Orange County will be celebrating America’s birthday in a much quieter fashion this Fourth of July.

In a special session Tuesday, the Commissioners’ Court extended the ban on the sale and use of fireworks through July 5.

“Sorry guys,” John Dubose, precinct three commissioner, said to several fireworks vendors in attendance. “The issue here is simply the danger.”

The danger comes from the dryness of the area, according to Emergency Management Coordinator Jeff Kelley.

“It is going to take a good, soaking rain to return our situation to normal,” Kelley said. “A few passing thunderstorms won’t do what we need done.”

Kelley said that in the next 14-day outlook, only two or three days even received a rain prediction from the National Weather Service.

“Those days are only predicted to be from 20 to 30 percent,” he said. “We are in the extreme (of drought).”

The court also left the burn ban in effect as well, as County Judge Carl Thibodeaux said that the banning of fireworks has to be done because of the dry conditions.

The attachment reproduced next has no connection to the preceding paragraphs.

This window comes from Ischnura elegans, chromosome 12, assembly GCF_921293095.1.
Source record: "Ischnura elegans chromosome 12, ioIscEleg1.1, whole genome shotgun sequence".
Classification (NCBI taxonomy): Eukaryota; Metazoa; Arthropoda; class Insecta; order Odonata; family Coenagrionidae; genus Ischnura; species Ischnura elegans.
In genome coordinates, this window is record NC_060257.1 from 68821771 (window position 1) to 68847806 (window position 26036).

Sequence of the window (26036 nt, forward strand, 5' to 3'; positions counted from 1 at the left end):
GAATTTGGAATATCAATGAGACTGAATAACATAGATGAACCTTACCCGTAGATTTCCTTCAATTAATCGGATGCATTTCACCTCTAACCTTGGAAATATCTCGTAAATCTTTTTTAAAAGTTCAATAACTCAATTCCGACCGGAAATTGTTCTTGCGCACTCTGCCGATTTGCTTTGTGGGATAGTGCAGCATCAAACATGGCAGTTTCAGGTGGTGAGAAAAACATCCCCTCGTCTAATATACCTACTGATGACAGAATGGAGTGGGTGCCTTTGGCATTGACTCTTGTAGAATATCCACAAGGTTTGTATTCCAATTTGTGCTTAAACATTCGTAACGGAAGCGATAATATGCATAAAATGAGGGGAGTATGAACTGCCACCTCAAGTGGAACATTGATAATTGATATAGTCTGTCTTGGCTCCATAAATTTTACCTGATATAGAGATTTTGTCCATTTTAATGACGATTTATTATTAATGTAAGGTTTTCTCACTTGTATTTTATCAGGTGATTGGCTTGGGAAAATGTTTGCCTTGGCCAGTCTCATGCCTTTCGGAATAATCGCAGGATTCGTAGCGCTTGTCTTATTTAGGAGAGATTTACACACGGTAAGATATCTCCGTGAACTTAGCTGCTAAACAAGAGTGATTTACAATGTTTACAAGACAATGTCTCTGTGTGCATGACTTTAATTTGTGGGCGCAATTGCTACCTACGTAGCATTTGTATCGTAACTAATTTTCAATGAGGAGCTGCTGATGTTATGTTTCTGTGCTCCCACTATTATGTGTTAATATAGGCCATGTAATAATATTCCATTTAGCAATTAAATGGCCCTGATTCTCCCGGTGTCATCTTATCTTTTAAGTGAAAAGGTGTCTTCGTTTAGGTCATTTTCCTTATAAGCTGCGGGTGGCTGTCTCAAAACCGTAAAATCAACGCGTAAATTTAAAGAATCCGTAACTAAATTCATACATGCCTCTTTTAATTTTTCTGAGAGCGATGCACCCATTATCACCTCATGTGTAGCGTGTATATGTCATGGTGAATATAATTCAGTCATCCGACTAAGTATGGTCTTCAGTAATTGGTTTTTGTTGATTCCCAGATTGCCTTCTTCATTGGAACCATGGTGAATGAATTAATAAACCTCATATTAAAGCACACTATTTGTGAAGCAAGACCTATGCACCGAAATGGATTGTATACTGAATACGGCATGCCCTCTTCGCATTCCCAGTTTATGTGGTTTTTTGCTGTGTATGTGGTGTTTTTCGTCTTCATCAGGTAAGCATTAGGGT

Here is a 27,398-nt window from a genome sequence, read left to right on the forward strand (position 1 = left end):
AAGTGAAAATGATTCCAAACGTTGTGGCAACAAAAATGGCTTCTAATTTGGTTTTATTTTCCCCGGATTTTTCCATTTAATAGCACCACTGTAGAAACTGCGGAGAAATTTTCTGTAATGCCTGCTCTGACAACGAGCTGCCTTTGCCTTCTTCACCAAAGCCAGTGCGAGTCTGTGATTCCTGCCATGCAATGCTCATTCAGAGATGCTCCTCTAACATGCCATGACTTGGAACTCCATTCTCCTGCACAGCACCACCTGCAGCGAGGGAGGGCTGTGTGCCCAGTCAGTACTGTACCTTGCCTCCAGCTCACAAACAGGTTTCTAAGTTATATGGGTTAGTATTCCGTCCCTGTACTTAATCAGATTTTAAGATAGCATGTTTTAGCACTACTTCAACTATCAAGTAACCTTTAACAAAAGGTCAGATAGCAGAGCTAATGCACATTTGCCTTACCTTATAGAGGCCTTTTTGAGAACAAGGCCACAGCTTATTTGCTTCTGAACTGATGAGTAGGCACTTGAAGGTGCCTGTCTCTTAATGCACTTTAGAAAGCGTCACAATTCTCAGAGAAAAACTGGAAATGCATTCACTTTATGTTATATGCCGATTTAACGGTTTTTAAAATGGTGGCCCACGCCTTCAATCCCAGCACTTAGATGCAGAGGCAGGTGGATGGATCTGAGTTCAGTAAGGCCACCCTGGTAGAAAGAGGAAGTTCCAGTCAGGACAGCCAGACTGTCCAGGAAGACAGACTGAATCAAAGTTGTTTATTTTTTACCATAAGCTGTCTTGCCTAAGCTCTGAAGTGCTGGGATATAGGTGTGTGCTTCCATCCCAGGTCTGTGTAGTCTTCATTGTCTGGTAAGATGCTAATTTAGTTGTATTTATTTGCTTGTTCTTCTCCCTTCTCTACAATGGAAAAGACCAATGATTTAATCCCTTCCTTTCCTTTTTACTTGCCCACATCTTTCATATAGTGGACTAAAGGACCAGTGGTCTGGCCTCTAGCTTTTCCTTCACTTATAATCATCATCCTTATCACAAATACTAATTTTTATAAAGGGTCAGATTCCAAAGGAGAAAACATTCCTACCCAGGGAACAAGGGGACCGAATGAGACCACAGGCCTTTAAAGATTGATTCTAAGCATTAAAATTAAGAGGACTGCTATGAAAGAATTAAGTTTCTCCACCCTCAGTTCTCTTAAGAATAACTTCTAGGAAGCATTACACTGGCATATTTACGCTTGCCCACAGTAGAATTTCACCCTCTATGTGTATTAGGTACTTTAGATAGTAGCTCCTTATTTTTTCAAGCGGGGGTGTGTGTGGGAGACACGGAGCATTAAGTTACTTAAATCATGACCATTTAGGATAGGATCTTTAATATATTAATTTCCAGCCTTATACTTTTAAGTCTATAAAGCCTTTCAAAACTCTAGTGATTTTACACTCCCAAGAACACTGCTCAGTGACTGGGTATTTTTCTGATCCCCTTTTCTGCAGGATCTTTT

“This decision had to be made (Tuesday),” he said. “Once extended, the ban cannot be lifted for seven days. If lifted, we could not have reinstated it.”

Precinct One Commissioner David Dubose said that he felt the fireworks ban had to be done.

“All it takes is one fire,” he said.

Once the ban was extended, fireworks vendors poured out of the courtroom. Two such vendors, Kevin Wise and David Husband, co-owners of K-N-D Fireworks in Orange, are left to count their losses — which Husband claims is in the thousands of dollars.

“This is only our second season to be open,” he said. “I doubt that there will be much making up of sales for us during the holiday season before New Year’s Eve.”

Wise said that he cannot even remember when a full-blown ban of fireworks has been done in Orange County.

“Being unable to do business certainly was not in our minds when we started this up last season,” Wise said.